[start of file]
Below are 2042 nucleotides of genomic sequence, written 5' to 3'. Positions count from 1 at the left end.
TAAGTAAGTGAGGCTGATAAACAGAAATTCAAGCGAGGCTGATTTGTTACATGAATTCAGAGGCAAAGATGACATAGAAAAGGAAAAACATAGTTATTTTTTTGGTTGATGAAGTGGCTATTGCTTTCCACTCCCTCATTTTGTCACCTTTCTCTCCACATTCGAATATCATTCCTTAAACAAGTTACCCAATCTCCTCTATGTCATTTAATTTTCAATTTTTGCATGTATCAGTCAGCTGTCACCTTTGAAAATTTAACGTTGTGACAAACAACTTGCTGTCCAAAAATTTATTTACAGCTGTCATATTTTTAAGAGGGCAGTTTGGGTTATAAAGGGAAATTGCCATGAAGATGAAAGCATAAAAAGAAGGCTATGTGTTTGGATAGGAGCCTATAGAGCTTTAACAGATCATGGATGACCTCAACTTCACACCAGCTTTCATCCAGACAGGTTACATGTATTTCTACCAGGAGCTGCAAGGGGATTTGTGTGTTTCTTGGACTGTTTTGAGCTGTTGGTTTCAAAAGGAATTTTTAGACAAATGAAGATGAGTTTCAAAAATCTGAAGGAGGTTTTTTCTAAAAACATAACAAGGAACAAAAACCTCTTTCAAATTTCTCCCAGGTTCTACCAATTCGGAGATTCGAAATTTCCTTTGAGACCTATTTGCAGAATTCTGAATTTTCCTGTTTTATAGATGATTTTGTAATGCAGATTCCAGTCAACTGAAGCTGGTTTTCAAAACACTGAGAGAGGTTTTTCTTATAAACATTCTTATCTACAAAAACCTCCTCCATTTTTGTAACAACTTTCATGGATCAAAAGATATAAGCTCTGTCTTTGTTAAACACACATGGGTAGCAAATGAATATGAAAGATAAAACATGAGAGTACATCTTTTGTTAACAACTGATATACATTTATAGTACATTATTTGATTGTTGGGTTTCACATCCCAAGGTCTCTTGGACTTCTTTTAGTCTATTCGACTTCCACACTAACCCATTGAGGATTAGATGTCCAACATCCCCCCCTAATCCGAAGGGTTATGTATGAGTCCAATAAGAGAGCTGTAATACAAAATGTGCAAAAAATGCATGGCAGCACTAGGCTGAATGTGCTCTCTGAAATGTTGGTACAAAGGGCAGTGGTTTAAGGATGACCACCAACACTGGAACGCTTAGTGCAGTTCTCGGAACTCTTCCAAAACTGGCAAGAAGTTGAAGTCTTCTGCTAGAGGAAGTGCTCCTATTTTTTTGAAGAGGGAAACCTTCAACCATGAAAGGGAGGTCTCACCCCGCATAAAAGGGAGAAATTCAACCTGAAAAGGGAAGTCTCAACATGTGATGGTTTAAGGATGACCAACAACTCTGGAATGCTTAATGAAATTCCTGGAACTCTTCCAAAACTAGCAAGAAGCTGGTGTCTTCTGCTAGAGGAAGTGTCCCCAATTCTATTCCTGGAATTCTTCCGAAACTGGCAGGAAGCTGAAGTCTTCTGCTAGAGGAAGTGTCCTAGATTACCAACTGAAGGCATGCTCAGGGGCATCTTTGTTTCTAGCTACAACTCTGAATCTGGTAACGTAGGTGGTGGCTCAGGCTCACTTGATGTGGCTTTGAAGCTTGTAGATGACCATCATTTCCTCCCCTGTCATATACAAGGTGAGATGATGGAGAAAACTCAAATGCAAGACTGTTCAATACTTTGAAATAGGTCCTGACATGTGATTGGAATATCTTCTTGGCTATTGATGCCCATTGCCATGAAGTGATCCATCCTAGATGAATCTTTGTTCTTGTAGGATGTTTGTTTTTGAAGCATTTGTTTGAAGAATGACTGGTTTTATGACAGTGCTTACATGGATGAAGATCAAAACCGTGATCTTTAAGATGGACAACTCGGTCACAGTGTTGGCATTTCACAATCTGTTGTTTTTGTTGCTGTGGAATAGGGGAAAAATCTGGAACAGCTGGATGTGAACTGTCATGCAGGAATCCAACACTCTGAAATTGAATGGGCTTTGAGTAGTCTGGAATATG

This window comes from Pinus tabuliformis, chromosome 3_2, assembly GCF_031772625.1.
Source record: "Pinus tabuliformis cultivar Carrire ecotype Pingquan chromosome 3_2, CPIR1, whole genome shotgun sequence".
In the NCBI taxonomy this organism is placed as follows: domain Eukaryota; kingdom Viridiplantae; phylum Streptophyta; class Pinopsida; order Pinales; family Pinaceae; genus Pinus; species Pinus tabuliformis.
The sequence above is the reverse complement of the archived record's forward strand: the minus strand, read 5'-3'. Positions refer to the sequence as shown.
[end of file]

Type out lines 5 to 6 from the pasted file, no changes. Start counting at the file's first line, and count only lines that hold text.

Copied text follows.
In the NCBI taxonomy this organism is placed as follows: domain Eukaryota; kingdom Viridiplantae; phylum Streptophyta; class Pinopsida; order Pinales; family Pinaceae; genus Pinus; species Pinus tabuliformis.
The sequence above is the reverse complement of the archived record's forward strand: the minus strand, read 5'-3'. Positions refer to the sequence as shown.